Being a sheltered, rural Canadian boy, A Clockwork Orange was my initiation into the dark side of the psyche, grabbing me by “the yarbles” and not letting go. I loved it because it offered a bridge between art-house, exploitation, and mainstream cinema, and for the first time in my life, I felt half-cultured, and half-badass, because others would tell me it was too harsh for them to sit through. In some ways, it was I who “was cured.” From the safety of my parents’ basement, Kubrick’s film allowed me to reflect on stimuli I knew nothing about, because, for better or worse, I had a fairly safe upbringing – maybe too safe, because I was really naive. I needed something to come along and shake up my world-view – something to absorb me intellectually and viscerally.
In her now infamous review of the film, Pauline Kael states that “the numerous rapes and beatings have no ferocity and no sensuality; they’re frigidly, pedantically calculated, and because there is no motivating emotion, the viewer may experience them as an indignity and wish to leave.” She’s right, but this is the reason why so many people are drawn to the film. It offers an affecting experience not through sentimentality or catharsis, but through ambivalence. In regard to an ideological critique, A Clockwork Orange is prone to criticism, as Alex is by far the only likable character in the film. And while Kael and other detractors view this heavy-handedness as a drawback, I see it as provoking. It doesn’t matter if you agree or disagree with the film’s nihilist views; what matters are the feelings the film conjures up. Like all of Kubrick’s work, the primary function is to overtake the spectator, and A Clockwork Orange is his most aggressive work. When you watch the film for the first time, you really aren’t sure what you’ve witnessed. Yes, the spectator is forced to identify with Alex. And yes, the film is cold – but that’s the point. It doesn’t have the most insightful politics, nor is it a film that everyone should watch, but if you’re looking to be challenged by ambiguity, whether negatively or positively, you can’t go wrong with A Clockwork Orange.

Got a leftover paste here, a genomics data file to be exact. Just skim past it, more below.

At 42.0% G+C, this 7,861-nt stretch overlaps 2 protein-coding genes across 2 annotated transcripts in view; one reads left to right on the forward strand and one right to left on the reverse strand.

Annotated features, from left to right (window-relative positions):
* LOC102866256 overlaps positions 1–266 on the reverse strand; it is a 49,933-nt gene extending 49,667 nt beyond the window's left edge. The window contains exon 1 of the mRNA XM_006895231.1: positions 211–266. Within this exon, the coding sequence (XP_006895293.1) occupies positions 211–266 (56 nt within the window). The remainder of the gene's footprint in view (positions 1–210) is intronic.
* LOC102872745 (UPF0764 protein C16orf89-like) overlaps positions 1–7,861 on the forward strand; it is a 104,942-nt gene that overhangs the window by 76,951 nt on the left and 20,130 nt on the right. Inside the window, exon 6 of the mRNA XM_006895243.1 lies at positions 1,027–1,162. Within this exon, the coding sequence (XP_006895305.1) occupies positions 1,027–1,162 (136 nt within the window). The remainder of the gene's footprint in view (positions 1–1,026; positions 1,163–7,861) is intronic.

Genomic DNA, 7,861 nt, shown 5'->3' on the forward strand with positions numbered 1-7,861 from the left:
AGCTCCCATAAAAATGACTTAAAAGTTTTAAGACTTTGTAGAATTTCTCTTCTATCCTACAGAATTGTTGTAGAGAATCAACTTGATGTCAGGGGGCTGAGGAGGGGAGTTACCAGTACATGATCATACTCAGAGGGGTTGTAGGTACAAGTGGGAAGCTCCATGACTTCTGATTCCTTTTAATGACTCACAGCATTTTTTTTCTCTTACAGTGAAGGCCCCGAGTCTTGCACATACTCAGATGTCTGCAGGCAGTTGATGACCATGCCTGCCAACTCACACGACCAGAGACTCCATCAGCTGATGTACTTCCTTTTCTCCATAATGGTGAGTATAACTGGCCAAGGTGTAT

Kubrick made a career out of making films that audiences were not used to seeing, and to this day, I still return to A Clockwork Orange whenever I want to be immersed. While it is no longer my favorite film (that honor is shared by Stalker and Rosemary’s Baby), or even one of my favorite Kubrick films (2001 and Eyes Wide Shut are a cut above the rest), Clockwork will always be my first love, the impetus for my cinephilia. With the hindsight of now having watched thousands of films since first seeing Alex and his droogs, I have yet to find a mise-en-scene that rivals Clockwork’s in terms of pure exaggerated brilliance. It’s been over 40 years and the interiors still seem futuristic, and that “my brothers” is insane.
I often wonder which contemporary films—aside from superhero nonsense—are leaving a stamp on young, impressionable minds these days. After watching Kim Ki-duk’s Moebius last year, I wondered what an inexperienced viewer would think. Would it influence them to seek out challenging movies, or would they turn away for good? All I know is that adult-minded cinema no longer carries the same kind of cultural power it once had. With millions of videos available online, controversial films are not as appealing as they used to be.
I think we’re going to see a lot of people grow up with television being their biggest influence. Dark and dreary shows like Top of the Lake and True Detective are getting more praise than the average adult-minded film—and rightly so. Still, I think there are a large amount of mainstream viewers out there waiting for a modern Clockwork to overtake them. We just need a director with the skill-set to pull it off. I’m thinking, maybe a combination of Apichatpong Weerasethakul, Ben Wheatley, and the aforementioned Kim Ki-duk might do the trick. But who am I kidding – there was, and only ever will be, one Stanley Kubrick.
Ask any film lover and I bet at least one Kubrick film influenced their taste. He may not have been the most prolific director, or the easiest to connect with, but he made affecting, thought-provoking cinema. Not the kind that gives you a “nice, warm vibrate-y feeling all through your guttiwuts,” but the kind you never forget.
— Griffin Bell